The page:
Jan Zwartendijk was a Dutch businessman and diplomat in Lithuania who helped Jews escape from Europe by issuing fake travel permits to Curacao, at that time a colony of the Netherlands .
Born in Rotterdam in 1896, Jan was a businessman who in 1939 became director of Philips radio & light bulb plants in Kovno, Lithuania.
In 1940, USSR occupied Lithuania and Germany invaded the Netherlands. Dutch leaders fled to London where they established the Dutch government in exile. Jan, known to be highly intelligent, responsible and not a Nazi sympathizer, was installed as acting consul to Lithuania, a part-time position he filled concurrently to his work running the Philips plant.
Amid the political turmoil and Soviet persecution of the Jewish community, Dr. Isaac Lewin approached Jan to get a visa to the Dutch West Indies. Like many Jews, he was desperate to get out of Europe, where there was no haven from persecution. Jan’s superior, Dutch Ambassador to Latvia LPJ de Decker, had provided one to the doctor’s wife Pessla Lewin. Jan asked de Decker for permission, and de Decker told him that Curacao didn’t actually require a visa, just a permit containing a statement from the Dutch consul that “an entrance visa is not required for the admission of aliens to Curacao.”
Jan promptly issued a permit to Dr. Lewin. The Lewins didn’t have a way to reach Curacao, so Jan connected them with another diplomat, Chiune Sugihara, the Japanese ambassador to Lithuania. Sugihara stamped the Lewins’ permits with the words TRANSIT VISA, which enabled them to travel through Japan. Armed with the Dutch permit to Curacao and the Japanese transit visa, the Jewish refugees were allowed to leave Lithuania and board the TransSiberian railway and then a ship to Japan.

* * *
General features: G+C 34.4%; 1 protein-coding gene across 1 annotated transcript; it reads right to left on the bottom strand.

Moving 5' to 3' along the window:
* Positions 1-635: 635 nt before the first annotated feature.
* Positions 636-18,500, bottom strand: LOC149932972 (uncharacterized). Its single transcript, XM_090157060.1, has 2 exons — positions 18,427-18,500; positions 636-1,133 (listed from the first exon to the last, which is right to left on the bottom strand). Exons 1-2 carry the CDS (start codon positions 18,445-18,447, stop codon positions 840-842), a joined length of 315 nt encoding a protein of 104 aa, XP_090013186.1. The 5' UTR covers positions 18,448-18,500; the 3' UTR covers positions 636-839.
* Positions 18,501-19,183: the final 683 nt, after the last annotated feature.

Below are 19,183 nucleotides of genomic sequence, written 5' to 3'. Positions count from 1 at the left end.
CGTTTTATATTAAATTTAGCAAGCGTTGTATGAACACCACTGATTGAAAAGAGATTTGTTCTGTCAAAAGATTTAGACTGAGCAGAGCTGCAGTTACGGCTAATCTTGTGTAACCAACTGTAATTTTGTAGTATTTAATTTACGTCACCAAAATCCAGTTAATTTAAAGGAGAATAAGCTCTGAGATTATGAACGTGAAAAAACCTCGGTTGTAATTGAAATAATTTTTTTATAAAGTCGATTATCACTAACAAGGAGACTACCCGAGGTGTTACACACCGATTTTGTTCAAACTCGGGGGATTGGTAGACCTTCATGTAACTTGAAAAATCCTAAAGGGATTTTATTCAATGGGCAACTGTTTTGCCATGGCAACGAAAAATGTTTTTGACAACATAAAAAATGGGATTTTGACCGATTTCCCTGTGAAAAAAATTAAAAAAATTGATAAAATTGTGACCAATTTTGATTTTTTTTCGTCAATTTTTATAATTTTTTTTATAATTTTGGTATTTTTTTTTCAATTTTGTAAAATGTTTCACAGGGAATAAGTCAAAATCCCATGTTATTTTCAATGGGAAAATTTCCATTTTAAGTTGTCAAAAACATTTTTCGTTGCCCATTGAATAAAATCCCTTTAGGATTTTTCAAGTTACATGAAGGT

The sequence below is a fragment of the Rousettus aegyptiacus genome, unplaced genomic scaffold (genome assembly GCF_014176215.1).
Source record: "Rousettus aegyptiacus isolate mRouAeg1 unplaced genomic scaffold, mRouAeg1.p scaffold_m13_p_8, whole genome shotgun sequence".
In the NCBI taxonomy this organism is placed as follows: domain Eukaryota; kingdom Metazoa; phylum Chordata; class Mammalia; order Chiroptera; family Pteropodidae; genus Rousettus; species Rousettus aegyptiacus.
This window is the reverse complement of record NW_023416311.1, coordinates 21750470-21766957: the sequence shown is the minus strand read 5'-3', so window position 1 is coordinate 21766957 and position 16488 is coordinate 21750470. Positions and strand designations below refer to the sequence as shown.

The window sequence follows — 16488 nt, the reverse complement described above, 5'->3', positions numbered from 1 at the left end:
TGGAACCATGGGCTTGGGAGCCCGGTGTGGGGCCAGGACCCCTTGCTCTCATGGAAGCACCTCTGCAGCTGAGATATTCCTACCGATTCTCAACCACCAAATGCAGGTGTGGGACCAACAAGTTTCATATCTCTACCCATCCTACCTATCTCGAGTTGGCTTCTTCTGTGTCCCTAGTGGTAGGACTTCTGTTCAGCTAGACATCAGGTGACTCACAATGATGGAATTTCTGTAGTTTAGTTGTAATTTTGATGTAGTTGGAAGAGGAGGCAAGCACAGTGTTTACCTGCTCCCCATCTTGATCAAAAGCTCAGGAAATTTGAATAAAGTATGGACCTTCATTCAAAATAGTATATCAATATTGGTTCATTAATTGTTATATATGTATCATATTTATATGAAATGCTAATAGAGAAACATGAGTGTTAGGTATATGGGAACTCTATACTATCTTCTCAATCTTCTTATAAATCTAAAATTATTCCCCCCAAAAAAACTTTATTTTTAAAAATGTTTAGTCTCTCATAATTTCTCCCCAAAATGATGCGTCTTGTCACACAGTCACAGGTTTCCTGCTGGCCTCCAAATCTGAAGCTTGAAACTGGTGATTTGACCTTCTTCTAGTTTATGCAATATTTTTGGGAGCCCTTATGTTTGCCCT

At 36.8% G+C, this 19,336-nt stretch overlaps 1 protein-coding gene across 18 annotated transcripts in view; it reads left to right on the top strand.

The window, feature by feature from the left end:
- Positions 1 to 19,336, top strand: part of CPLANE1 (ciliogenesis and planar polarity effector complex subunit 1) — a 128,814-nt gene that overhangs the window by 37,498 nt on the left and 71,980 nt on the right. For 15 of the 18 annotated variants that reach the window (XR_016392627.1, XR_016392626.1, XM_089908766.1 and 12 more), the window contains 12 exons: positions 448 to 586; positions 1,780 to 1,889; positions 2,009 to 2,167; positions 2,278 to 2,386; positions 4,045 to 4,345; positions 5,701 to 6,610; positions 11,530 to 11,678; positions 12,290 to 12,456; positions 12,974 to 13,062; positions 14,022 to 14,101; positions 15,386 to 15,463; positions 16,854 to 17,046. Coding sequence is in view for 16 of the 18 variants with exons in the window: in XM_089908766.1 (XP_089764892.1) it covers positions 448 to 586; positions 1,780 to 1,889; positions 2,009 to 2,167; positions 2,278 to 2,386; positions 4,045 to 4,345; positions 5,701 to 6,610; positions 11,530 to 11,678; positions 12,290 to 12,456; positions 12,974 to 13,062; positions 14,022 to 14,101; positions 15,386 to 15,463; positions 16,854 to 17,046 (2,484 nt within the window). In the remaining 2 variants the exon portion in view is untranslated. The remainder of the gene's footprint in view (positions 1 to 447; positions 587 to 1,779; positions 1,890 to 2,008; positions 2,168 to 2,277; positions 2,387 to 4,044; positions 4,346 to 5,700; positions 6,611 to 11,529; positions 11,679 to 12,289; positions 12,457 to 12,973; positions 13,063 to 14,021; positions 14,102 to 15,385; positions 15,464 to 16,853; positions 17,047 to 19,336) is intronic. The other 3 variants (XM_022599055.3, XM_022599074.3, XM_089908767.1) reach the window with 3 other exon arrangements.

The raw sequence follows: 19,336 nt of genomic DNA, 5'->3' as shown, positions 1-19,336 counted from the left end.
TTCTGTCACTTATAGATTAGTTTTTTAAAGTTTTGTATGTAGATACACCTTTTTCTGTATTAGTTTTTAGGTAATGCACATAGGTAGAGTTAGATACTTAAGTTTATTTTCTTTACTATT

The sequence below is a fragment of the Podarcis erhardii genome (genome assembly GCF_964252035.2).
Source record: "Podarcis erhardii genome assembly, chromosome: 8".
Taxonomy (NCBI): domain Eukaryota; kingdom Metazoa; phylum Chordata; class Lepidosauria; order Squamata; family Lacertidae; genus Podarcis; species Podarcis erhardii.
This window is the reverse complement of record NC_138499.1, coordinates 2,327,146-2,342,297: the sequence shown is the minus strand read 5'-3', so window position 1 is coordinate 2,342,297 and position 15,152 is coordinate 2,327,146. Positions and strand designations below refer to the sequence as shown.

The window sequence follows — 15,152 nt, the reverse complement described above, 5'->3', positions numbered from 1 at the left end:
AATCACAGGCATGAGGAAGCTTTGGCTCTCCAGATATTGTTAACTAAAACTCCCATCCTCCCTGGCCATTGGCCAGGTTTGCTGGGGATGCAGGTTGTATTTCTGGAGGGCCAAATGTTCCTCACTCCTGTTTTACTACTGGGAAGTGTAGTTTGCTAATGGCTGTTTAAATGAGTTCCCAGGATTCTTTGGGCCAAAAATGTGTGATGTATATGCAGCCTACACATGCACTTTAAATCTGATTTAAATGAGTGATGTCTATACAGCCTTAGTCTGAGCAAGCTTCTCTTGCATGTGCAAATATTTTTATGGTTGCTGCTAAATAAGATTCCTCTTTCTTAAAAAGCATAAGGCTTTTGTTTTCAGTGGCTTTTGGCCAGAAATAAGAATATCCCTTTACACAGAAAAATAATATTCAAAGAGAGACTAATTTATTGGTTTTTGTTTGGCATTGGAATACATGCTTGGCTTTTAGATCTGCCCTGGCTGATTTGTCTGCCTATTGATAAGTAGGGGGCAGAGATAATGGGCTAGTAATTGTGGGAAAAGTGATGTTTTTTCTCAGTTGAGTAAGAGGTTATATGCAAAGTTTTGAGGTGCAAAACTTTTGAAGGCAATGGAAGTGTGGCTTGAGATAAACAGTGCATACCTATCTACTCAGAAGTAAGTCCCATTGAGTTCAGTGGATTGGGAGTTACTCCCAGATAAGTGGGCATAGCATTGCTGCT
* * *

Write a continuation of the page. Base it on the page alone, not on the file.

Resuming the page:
Word got out in the Jewish community that there was a Dutch diplomat in Kovno who could help Jews leave the country, and soon hundreds of Jews were descending on Jan’s office. Over the next two weeks, Jan issued over 2000 travel permits to Curacao. He knew that if the authorities found out, he could be killed without even a trial, but the danger didn’t stop him. He coordinated with Sugihara, who issued the same amount of Japanese transit visas. In all, the fake permits created by Jan enabled 2,345 Jews to leave Lithuania and find safe haven in Asia and other safe places. Many of these Jews were students from the great Talmudic academies of Lithuania. Ironically, none of the “Curacao Jews” actually went to Curacao.
Only two weeks after Jan started issuing Curacao visas, the operation was shut down by the Soviets and Jan had to leave Lithuania. He returned to Holland, at that time occupied by the Germans, and continued working as an executive at Philips. Jan never spoke about his wartime heroism, and he died in 1976.
Many of the Jews saved by Jan Swartendijk never learned their rescuer’s name; they knew him only as “Mr. Philips Radio.” After decades of searching, they finally identified Jan as their savior, and in 1997 Jan was posthumously honored as Righteous Among the Nations by Israeli Holocaust Memorial Yad Vashem. Belatedly, the Dutch government started to honor him as well, and in the last few years Jan has been the subject of a TV drama and a biography.
For saving 2,435 Jews at great risk to himself, we honor Jan Zwartendijk as this week’s Thursday Hero.
Get the best of Accidental Talmudist in your inbox: sign up for our monthly newsletter.